Lucian’s work Dialogues of the Dead begins with a dead Diogenes the Cynic asking someone called Pollux to send a message to his fellow Cynic, Menippus, in the upper world.
DIOGENES: Pollux, I have a commission for you; next time you go up—and I think it is your turn for earth tomorrow—if you come across Menippus the Cynic—you will find him about the Craneum at Corinth, or in the Lyceum, laughing at the philosophers’ disputes—well, give him this message:
Diogenes’ message is to invite Menippus down to the Underworld where he can easily make fun of the people who used to be big-shots and now are miserable souls, where it is:
best of sport to see millionaires, governors, despots, now mean and insignificant.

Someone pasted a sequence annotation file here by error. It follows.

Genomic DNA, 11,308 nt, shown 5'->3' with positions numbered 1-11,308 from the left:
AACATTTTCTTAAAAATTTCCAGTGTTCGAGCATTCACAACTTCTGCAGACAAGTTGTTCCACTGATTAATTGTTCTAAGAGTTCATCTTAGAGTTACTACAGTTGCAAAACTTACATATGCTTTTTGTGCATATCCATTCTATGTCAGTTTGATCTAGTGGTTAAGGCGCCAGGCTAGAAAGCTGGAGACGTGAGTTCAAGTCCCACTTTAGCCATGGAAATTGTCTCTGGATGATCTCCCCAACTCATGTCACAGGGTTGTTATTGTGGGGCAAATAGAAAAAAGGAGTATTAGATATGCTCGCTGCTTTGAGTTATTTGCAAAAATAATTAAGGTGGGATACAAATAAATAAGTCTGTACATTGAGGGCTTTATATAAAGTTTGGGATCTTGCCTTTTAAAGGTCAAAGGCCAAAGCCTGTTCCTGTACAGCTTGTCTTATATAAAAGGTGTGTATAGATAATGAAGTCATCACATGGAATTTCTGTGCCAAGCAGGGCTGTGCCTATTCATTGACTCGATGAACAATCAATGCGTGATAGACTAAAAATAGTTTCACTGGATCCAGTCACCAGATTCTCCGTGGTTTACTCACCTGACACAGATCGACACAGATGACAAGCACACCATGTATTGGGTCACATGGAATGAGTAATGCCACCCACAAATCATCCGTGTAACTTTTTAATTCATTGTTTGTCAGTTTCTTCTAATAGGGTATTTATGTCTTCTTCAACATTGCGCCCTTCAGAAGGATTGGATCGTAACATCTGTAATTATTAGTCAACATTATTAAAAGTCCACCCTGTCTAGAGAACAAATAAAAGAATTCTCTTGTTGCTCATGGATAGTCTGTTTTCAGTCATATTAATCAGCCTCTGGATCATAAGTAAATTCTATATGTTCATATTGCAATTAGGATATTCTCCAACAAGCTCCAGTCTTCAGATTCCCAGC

Pollux responds by asking Diogenes how he will recognize Menippus when he sees him and Diogenes describes his fellow Cynic as follows:
Old, bald, with a cloak that allows him plenty of light and ventilation, and is patched all colours of the rainbow; always laughing, and usually gibing at pretentious philosophers.
Menippus’ Cynic cloak – a staple of the movement’s dress-code is no simple shawl, but a multi-coloured coat. If we were to transpose this description onto another item of the Cynic’s attire – his staff or stick – perhaps we’d be thinking of a work by the ‘Stick Man’ himself: André Cadere.
In connecting Cadere’s unique practice with the ancient Cynic movement, a form of painting as street-philosophy, perhaps the equivalent of Lucian’s Dialogues of the Dead would be the black and white photographs of the artist mid-action, at openings, talking to people and fellow artists, like Daniel Buren. These black and white scenes, these Dialogues of the Dead, make the rare colour photographs of Cadere with his multi-coloured staffs (colour photographs of the staffs alone are a dime a dozen) all the more precious and to be savoured, just like the startling appearance of Menippus’ amazing technicolour dreamcoat.